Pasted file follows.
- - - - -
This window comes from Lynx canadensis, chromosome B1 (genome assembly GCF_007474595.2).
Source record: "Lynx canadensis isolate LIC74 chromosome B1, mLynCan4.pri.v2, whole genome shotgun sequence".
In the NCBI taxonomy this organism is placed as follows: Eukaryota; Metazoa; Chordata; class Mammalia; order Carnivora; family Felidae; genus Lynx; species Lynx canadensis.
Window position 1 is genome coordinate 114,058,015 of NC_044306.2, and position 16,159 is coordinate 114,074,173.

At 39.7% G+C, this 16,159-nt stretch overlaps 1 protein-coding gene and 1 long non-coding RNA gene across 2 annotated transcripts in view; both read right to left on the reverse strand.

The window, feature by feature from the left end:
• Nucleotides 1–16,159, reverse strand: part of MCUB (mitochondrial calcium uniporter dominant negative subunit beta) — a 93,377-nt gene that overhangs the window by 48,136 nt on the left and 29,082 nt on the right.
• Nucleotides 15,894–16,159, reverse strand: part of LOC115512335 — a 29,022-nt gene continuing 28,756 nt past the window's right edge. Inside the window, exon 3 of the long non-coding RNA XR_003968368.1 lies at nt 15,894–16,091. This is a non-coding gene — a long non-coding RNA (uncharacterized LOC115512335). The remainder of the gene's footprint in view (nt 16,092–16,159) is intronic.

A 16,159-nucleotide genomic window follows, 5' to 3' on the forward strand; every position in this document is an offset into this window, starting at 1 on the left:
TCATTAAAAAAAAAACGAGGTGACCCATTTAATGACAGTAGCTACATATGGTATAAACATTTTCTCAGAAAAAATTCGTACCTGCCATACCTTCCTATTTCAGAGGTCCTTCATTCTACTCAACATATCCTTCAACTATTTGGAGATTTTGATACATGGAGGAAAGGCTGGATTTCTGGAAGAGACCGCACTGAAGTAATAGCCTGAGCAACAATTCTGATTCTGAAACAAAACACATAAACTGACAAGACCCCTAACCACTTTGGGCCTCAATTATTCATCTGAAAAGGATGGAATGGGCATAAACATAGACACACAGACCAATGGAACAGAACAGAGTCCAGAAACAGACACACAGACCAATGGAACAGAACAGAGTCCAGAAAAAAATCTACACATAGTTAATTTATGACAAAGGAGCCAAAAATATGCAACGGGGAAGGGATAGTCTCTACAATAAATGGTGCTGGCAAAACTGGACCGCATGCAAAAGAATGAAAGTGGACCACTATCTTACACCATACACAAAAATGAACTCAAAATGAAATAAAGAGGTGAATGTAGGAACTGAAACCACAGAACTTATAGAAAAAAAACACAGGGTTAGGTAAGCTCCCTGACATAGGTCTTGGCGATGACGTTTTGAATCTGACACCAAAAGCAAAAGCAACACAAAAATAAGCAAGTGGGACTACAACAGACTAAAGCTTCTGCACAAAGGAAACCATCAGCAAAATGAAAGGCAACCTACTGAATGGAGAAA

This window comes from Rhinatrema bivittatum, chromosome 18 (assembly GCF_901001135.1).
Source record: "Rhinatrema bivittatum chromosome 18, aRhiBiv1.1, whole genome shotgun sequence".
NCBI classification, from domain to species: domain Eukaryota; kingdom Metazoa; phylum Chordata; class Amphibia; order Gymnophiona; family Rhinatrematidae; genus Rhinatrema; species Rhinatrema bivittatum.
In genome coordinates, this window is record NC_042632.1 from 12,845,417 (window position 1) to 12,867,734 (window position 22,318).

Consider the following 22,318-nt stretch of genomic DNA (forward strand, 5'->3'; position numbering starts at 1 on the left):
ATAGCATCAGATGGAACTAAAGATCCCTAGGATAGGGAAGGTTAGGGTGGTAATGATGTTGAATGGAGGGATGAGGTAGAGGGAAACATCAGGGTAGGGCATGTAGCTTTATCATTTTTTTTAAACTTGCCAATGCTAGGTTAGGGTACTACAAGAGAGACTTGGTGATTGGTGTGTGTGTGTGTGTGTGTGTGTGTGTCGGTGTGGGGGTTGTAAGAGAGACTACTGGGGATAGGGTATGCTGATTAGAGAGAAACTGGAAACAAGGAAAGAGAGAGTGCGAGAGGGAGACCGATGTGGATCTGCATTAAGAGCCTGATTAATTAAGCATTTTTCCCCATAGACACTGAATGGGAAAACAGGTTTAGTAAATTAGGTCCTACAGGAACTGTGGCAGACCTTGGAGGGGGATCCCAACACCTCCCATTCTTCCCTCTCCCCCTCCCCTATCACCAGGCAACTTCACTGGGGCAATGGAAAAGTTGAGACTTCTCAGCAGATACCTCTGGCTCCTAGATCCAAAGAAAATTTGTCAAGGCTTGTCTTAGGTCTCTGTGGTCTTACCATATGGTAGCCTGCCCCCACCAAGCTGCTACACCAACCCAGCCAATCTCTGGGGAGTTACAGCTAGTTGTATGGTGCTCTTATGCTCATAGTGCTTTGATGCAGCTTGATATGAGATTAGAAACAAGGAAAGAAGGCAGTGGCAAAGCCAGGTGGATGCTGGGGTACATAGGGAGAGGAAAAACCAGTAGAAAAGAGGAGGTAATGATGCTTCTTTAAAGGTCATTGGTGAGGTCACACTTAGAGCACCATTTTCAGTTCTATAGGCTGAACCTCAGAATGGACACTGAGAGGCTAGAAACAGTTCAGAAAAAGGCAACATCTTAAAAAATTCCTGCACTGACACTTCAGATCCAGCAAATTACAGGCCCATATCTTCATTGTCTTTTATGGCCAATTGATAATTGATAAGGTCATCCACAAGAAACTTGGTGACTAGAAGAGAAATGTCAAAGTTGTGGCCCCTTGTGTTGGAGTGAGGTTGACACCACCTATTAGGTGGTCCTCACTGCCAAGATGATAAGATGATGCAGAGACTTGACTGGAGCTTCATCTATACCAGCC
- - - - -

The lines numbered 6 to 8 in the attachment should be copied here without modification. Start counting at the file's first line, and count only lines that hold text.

The window, feature by feature from the left end:
• Nucleotides 1–16,159, reverse strand: part of MCUB (mitochondrial calcium uniporter dominant negative subunit beta) — a 93,377-nt gene that overhangs the window by 48,136 nt on the left and 29,082 nt on the right.
• Nucleotides 15,894–16,159, reverse strand: part of LOC115512335 — a 29,022-nt gene continuing 28,756 nt past the window's right edge. Inside the window, exon 3 of the long non-coding RNA XR_003968368.1 lies at nt 15,894–16,091. This is a non-coding gene — a long non-coding RNA (uncharacterized LOC115512335). The remainder of the gene's footprint in view (nt 16,092–16,159) is intronic.